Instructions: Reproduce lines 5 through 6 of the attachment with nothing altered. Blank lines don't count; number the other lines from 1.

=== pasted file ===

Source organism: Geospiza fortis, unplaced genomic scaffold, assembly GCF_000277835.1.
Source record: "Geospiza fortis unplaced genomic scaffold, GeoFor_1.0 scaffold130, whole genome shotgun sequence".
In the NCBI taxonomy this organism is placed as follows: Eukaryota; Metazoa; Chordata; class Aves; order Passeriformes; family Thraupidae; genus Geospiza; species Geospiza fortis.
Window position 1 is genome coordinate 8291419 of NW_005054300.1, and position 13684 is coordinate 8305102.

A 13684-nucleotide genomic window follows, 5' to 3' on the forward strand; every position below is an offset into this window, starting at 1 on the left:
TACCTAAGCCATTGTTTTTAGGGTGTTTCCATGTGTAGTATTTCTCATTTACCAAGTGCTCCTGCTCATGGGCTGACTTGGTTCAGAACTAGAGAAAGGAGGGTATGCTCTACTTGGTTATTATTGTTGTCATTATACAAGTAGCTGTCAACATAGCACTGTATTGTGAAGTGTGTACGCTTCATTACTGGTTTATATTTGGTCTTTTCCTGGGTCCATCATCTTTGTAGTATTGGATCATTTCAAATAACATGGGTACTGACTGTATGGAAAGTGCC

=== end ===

A 13684-nucleotide genomic window follows, 5' to 3' on the forward strand; every position below is an offset into this window, starting at 1 on the left:
TACCTAAGCCATTGTTTTTAGGGTGTTTCCATGTGTAGTATTTCTCATTTACCAAGTGCTCCTGCTCATGGGCTGACTTGGTTCAGAACTAGAGAAAGGAGGGTATGCTCTACTTGGTTATTATTGTTGTCATTATACAAGTAGCTGTCAACATAGCACTGTATTGTGAAGTGTGTACGCTTCATTACTGGTTTATATTTGGTCTTTTCCTGGGTCCATCATCTTTGTAGTATTGGATCATTTCAAATAACATGGGTACTGACTGTATGGAAAGTGCC